I’ve installed a lot of Python packages over the years using Distutils, SetupTools/easy_install and PIP. Distutils is Python’s built-in package distribution module and is pretty easy to use. However, it has some limitations, primarily that you have to manually download the package dependencies and there is no method to uninstall packages.
The Setuptools easy_install script takes care of downloading packages and package dependencies but still lacks certain features you would want from a fully functioning package manager. It doesn’t provide version control support, package tracking and uninstallation. There is a lot more to the Python package discussion but there is no point in bringing it up.
Anyway, while I use package distribution tools I rarely have to install the tools themselves since they only get loaded once. When I do have to set up a new machine or upgrade someone elses, I always forget the steps to get Setuptools and PIP installed. So I thought I would document the steps here. Now I just have to remember to come back here when I need them.
1. Right click on this ez_setup.py link and save the file to your Python Scripts folder (If you have ArcGIS loaded you will usually find this at C:\Python27\ArcGIS10.x\Scripts).
2. Open a command prompt and change into the SCRIPTS directory.
then hit enter to execute the code. This will run the script which will download and install setuptools on your system.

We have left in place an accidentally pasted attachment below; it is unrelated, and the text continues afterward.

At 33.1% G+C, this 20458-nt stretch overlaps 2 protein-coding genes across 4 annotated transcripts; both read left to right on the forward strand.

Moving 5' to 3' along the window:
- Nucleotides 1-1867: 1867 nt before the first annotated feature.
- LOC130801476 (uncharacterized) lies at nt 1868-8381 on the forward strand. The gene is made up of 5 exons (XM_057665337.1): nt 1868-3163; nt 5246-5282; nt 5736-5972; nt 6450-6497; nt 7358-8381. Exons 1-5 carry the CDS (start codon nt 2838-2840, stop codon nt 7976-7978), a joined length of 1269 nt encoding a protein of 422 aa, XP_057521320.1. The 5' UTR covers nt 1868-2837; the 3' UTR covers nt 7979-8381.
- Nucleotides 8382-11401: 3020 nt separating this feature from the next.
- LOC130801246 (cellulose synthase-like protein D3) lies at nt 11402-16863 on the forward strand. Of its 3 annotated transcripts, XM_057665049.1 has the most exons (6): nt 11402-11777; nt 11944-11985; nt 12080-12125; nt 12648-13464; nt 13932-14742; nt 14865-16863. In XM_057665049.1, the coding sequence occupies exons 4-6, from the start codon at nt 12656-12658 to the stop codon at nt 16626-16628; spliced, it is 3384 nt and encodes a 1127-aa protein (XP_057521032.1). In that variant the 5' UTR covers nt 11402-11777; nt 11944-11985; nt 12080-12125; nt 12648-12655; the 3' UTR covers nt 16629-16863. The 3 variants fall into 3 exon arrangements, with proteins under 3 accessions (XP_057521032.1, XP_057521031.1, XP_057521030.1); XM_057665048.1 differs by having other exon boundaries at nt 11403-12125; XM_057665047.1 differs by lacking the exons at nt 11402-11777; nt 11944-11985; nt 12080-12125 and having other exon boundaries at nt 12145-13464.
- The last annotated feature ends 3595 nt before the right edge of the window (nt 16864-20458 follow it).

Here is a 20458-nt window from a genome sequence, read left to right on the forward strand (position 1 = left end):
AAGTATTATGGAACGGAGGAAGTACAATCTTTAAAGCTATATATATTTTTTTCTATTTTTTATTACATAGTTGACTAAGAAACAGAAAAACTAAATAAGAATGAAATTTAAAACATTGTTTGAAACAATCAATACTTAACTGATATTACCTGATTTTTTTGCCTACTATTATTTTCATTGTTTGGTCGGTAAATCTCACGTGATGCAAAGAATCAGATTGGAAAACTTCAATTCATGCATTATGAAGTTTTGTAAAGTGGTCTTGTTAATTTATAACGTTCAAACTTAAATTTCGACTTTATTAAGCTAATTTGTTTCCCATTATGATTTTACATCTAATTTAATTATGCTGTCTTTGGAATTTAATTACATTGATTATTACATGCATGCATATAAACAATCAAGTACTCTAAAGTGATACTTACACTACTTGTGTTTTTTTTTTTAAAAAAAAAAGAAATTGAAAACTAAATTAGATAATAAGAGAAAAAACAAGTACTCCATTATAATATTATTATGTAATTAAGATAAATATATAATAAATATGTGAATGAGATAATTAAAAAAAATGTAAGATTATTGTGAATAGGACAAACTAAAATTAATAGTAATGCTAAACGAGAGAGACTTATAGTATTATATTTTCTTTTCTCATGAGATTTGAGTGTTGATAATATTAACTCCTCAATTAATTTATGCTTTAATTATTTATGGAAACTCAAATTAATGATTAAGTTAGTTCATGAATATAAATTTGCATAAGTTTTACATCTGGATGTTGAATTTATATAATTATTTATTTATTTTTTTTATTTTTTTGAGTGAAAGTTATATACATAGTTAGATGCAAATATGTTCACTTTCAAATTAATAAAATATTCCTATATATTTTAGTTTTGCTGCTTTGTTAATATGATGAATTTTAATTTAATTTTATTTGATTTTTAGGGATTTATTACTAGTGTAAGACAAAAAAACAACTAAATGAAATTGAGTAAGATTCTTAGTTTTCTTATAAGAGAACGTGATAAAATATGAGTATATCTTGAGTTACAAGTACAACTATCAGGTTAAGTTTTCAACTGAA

For the official installation instructions for setuptools, which includes instructions for installing on Windows 8 with Powershell visit https://pypi.python.org/pypi/setuptools.
1. Open a command prompt and change into the C:\Python27 directory.
then hit enter to execute. Pip should now be installed on your system.
To actually install a package using PIP from a command prompt you simply type
pip install "PackageName"
and everything will be taken care of for you. To explore the more than 54,000 packages that are available for Pip to load visit PyPI – the Python Package Index.
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Good notes. PIP has been really helpful when working on some of my side projects. Having been dumbed down by the package managers available with other IDEs, I appreciate python people making it easy to load new packages.